Cooke special flare primes used on set of Star Trek

Cooke Brings a New Look to the Star Trek Universe with Anamorphic/i Full Frame Plus Special Flare Lenses

Star Trek: Strange New Worlds, spin-off from Star Trek: Discovery, uses three sets of new Special Flare primes to add more organic qualities to the image

Star Trek: Strange New Worlds will bring viewers to where no Star Trek viewer has gone before – to a world with a look all its own. Using three sets of Cooke Optics Anamorphic/i Full Frame Plus Special Flare lenses, cinematographer Glen Keenan, CSC, achieved his desire for the most organic, non-studio look to convince the audience they were seeing a real location.

A spin-off from Star Trek: Discovery and a prequel to Star Trek: The Original Series, it follows Captain Christopher Pike and the crew of the USS Enterprise. The Star Trek Universe’s journey for its streaming series to get to anamorphic full frame with special flare started with Star Trek: Discovery (Disco), where Keenan served as cinematographer for seasons one through three.

“Season two of Disco was our move to anamorphic primes [for 2.39:1 for streaming], and that won me over,” said Keenan. “For Star Trek, there’s a studio, but no reality. I want to convince the audience that we are in a real space with a lens that would add more organic qualities to the image. The Cooke anamorphic special flares have the right amount of aberrations and flare for the signature Star Trek blue streak flare. Two things really help with reality: the expected inconsistencies between lenses help to ground the story like we were really there and the anamorphic falloff. Both of those features help to deliberately frame the action to where I want the audience to focus on.”

The offer for Keenan to move to Star Trek: Strange New Worlds and develop the look came from Alex Kurtzman, creator and executive producer of Star Trek: Discovery.

“I worked with Alex during Sleepy Hollow, and I was already in Toronto with an opening in my schedule which is how I got Disco,” said Keenan. “Alex had a bunch of projects, but he wanted me for Strange New Worlds. It struck the right chord, with an element of change that I wanted mentally and visually to get to the audience.”

While Star Trek: Discovery was an HD production, Keenan had bigger plans for Star Trek: Strange New Worlds.

“There was a moment when shooting Disco in anamorphic that I knew I really wanted full frame special flare for 4K for Strange New Worlds. My supplier got on the horn with Cooke. And Cooke built a custom set for Strange New Worlds, delivering two sets before episode one, then the third set once they were made. Cooke stepped up with full frame anamorphic special flare for day one. It was remarkable. Three sets in two months.”

Star Trek: Strange New Worlds’ three sets of Anamorphic/i Full Frame Plus Special Flare lenses consisted of the 32mm, 40mm, 50mm, 75mm, 85mm MACRO, 100mm and 135mm for three ARRI ALEXA LF and four ARRI ALEXA Mini LF cameras.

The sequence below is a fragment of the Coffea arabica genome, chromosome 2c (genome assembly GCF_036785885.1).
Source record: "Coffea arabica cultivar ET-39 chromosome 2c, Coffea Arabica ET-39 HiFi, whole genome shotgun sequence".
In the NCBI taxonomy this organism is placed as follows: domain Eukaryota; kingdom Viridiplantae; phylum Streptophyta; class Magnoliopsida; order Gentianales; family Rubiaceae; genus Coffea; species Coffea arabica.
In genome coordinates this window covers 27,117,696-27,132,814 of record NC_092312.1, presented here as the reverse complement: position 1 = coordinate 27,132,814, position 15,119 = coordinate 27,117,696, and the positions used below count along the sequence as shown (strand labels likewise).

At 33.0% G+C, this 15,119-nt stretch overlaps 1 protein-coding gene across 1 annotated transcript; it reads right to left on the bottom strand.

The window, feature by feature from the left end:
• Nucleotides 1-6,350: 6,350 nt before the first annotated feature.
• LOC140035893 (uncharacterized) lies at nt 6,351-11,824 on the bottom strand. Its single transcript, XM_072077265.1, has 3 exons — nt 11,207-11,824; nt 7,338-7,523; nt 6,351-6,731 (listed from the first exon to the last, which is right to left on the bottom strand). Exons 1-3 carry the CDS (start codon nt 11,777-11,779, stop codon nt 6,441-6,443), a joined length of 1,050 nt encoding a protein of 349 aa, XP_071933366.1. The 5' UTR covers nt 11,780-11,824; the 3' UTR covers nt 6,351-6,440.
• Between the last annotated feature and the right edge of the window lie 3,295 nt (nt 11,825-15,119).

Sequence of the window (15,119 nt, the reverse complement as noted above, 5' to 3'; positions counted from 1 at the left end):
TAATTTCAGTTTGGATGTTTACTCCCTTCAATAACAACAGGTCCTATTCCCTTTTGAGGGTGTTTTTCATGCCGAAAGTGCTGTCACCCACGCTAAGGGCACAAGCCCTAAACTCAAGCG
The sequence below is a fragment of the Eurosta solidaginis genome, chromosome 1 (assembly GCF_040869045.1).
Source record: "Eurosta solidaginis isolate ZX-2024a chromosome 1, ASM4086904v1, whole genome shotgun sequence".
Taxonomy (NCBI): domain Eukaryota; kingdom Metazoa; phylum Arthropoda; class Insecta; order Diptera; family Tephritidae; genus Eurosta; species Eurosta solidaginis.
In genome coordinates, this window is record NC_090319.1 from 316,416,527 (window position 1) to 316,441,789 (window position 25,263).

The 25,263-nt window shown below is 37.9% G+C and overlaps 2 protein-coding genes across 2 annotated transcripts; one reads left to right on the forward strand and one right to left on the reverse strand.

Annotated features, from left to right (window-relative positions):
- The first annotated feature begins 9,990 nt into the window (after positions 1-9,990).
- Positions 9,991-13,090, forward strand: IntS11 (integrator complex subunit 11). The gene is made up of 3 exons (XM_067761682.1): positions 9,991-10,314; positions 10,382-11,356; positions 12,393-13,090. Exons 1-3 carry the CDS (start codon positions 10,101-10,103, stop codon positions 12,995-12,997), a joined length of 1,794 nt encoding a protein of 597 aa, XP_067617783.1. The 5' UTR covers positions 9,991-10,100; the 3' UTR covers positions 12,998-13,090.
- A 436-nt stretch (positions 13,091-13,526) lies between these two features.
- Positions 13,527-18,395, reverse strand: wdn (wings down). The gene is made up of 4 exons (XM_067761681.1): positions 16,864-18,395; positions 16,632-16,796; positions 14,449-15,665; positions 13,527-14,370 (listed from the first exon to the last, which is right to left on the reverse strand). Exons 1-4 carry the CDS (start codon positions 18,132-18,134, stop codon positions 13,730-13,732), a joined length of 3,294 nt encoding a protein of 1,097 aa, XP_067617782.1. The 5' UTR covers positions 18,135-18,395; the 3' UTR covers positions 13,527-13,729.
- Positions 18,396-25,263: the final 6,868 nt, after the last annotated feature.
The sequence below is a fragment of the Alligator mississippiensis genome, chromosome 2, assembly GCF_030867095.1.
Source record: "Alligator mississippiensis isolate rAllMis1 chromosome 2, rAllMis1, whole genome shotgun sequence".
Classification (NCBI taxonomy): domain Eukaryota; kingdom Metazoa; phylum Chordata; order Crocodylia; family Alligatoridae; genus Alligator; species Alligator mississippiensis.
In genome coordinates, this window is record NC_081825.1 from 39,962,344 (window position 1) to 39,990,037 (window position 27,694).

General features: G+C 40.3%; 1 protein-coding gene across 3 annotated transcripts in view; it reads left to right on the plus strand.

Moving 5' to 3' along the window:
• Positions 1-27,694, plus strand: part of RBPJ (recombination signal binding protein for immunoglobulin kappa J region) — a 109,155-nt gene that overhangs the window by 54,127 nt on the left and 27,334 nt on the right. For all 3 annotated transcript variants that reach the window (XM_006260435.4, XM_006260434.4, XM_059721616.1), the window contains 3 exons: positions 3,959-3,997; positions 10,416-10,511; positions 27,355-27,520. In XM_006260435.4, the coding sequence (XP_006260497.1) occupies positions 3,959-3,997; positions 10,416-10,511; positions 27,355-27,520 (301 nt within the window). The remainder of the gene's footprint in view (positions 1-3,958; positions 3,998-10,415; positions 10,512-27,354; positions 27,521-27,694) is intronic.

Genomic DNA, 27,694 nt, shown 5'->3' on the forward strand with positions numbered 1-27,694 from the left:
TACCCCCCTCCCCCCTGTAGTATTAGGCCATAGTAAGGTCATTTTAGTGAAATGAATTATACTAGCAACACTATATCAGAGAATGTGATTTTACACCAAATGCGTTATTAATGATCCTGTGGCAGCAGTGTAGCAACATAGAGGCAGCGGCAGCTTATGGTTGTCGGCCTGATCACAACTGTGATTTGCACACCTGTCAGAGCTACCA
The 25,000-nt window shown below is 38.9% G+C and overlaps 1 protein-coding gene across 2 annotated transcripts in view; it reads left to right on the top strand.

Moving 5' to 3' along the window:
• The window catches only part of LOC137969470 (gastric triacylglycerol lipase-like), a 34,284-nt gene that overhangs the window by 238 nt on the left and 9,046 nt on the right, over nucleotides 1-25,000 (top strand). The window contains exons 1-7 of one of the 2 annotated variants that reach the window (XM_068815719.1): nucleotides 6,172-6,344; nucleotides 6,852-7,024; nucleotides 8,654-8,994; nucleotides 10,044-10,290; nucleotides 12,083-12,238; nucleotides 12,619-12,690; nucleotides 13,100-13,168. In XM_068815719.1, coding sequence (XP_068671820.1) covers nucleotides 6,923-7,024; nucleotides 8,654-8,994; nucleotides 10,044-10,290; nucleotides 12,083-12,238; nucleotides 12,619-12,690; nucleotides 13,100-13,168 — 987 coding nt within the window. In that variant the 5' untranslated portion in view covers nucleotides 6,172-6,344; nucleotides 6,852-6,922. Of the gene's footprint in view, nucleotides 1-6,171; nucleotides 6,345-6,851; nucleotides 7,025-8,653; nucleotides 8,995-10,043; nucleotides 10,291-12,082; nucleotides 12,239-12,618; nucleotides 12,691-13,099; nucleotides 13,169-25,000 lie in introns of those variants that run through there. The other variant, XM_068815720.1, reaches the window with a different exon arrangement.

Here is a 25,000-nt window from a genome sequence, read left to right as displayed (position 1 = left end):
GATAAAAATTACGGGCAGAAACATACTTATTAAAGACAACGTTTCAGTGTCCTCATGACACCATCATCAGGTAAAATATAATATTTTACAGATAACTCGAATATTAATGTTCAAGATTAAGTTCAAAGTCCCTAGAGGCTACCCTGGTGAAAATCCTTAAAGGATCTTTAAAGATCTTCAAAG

“During episode seven, I discovered the macro on the 85mm for close-up work,” said Keenan. “It became our favourite close-up lens as it’s just lovely with great falloff. Our main lens was the 40mm which can be seen in every episode and then the 75mm for our Steadicam, where the full frame anamorphic allows me to have a great focal range. Steadicam helps tell the story well and gives you a nice shot that you don’t have to edit.”

Unlike other current Star Trek series, Star Trek: Strange New Worlds is more in tune with Star Trek: The Original Series with each episode standing on its own, and thus were shot out of sequence. Keenan shot episodes 1, 2, 4, 7 and 9, with cinematographer Magdalena Górka shooting episodes 3, 5, 6, 8 and 10.

“With me shooting episodes 1 and 2, it helped us to set the tone for the series,” said Keenan. “This really is more like The Original Series. You can see it in the main themes of our show runners and the nostalgic quality of the sets, wardrobe, characters and photography. We’re being as honest as you can be to a show shot in the 60’s with a minimal budget. When talking with my crew – camera, lighting and rigging – we look at our problems as though we’re in the 60’s. We have a lot of tools, but that doesn’t mean we should use everything and abuse it. The Disco approach has the camera always moving and being aggressive with cameras spinning in every episode, we’re different…it’s a living space and we don’t get in the way unless called for by the script, which allowed me to go for a bigger camera – with variations in episodes based on the scripts. Thematically, we take an episode and device the lighting scenario for that. Our challenge was to make it its own version of the Star Trek Universe…even the language of this show is just different enough to give it its own voice.”

Lighting Star Trek: Strange New Worlds is an elaborate process, according to Keenan. “The set’s not ready until the lighting is ready. We’ve got over two million LEDs embedded in the sets, with five lighting boards and four operators rotating between setup, shoot and programming. What works is when the set lights the actors. We’re always in an artificial space that’s not real. Our challenge is to make it real. The more they’re lit with the ship, the more real it is. Any other lighting is minimal.”

In addition to the Cooke Anamorphic/i Full Frame Plus Special Flare lenses themselves, Cooke’s /i Technology lens metadata was an extra feature that Keenan appreciates.

“I always have the data…always pulling that data for post. I knew everything about that camera and could police it. I don’t think I could do a show without it…I’m addicted to it.”

The first episode of Star Trek: Strange New Worlds premiered on Paramount+ on May 5, 2022. A second season began filming on February 1, 2022, four months before the season one premiere.

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